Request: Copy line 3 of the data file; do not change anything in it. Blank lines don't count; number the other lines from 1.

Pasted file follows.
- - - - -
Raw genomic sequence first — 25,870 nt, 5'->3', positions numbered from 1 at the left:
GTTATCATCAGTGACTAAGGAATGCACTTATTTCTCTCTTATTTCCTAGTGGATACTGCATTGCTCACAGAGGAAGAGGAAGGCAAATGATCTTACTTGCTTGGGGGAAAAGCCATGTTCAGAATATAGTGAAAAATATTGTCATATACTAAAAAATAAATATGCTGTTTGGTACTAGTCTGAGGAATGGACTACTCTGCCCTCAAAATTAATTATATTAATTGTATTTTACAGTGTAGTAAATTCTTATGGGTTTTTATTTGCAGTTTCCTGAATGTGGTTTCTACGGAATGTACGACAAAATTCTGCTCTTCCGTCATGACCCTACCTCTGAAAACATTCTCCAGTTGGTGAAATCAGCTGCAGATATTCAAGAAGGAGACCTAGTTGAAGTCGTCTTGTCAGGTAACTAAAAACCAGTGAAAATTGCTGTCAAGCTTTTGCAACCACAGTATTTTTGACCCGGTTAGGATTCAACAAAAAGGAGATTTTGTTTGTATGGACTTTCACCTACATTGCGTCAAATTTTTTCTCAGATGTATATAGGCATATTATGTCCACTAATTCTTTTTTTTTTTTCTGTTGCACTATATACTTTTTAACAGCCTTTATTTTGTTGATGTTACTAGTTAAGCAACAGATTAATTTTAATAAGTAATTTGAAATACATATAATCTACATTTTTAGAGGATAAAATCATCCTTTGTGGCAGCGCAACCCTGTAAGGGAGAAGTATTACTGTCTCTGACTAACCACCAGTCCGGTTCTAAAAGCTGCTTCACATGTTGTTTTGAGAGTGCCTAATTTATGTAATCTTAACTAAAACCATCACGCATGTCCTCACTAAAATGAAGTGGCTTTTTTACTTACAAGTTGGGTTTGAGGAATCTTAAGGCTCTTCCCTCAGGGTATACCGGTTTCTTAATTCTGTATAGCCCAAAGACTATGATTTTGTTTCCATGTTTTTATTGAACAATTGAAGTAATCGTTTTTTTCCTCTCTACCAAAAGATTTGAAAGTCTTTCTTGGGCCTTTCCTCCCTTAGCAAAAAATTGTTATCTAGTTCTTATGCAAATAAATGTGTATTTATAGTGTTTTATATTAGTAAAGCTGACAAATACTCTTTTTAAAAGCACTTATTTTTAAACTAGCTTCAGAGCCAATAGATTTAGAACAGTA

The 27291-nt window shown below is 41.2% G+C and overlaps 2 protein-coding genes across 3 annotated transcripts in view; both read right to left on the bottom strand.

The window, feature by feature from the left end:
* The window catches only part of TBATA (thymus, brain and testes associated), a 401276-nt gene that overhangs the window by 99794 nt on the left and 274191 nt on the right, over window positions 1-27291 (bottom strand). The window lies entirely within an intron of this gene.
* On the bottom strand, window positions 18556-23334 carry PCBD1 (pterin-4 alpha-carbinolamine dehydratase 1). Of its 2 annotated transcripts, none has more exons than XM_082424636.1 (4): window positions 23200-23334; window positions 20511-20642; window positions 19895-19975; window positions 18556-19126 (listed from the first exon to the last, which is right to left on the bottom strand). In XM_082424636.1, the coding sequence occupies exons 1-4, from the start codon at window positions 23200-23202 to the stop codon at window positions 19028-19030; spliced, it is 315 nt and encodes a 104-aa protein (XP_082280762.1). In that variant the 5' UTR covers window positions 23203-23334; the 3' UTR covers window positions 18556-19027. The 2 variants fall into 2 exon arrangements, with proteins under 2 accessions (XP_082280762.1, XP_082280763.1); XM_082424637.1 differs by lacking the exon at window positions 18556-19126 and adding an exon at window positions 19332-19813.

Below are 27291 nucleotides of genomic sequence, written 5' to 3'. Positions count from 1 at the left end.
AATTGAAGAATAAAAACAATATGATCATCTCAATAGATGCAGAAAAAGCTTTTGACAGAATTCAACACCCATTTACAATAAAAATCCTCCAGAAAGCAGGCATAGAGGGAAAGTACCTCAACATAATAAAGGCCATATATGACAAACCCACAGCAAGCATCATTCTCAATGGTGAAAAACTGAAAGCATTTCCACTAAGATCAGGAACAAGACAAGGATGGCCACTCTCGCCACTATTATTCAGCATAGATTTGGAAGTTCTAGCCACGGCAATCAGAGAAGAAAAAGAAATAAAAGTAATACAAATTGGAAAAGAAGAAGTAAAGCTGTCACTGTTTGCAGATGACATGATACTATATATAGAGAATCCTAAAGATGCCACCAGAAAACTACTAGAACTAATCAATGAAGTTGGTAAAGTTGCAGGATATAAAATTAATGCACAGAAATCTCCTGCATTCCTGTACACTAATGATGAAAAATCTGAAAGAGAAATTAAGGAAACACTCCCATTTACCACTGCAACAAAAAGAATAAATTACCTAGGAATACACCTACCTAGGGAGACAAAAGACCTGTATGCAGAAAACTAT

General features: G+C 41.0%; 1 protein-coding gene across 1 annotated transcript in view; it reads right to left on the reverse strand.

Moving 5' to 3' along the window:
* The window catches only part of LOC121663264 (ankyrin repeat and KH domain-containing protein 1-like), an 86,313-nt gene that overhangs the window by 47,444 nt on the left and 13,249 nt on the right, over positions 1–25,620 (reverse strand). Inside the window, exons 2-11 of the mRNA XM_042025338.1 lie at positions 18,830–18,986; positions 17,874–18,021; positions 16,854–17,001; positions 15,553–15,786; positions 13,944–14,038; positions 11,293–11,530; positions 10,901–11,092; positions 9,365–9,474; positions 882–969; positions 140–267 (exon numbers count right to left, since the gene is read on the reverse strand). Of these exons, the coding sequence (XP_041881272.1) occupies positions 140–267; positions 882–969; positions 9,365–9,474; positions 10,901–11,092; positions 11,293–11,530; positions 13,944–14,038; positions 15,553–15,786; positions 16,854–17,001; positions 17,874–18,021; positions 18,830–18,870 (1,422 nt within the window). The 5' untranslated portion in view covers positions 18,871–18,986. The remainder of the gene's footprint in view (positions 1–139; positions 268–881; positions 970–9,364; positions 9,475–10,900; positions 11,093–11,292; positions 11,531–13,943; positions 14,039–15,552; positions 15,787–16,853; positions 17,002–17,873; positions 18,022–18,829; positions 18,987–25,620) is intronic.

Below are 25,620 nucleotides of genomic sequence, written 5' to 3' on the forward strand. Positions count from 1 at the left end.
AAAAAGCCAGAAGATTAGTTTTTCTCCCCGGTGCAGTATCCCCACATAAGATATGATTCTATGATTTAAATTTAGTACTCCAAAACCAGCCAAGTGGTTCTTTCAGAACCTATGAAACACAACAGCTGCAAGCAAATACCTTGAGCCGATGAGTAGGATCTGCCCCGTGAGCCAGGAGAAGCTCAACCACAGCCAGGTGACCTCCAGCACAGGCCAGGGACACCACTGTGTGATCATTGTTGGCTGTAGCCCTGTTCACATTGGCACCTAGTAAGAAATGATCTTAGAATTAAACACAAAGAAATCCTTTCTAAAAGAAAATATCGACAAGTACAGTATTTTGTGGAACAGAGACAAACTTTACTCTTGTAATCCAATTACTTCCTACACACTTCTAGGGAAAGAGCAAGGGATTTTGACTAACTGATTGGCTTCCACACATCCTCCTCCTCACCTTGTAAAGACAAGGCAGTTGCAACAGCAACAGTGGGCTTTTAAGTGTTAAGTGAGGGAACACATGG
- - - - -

The 27291-nt window shown below is 41.2% G+C and overlaps 2 protein-coding genes across 3 annotated transcripts in view; both read right to left on the bottom strand.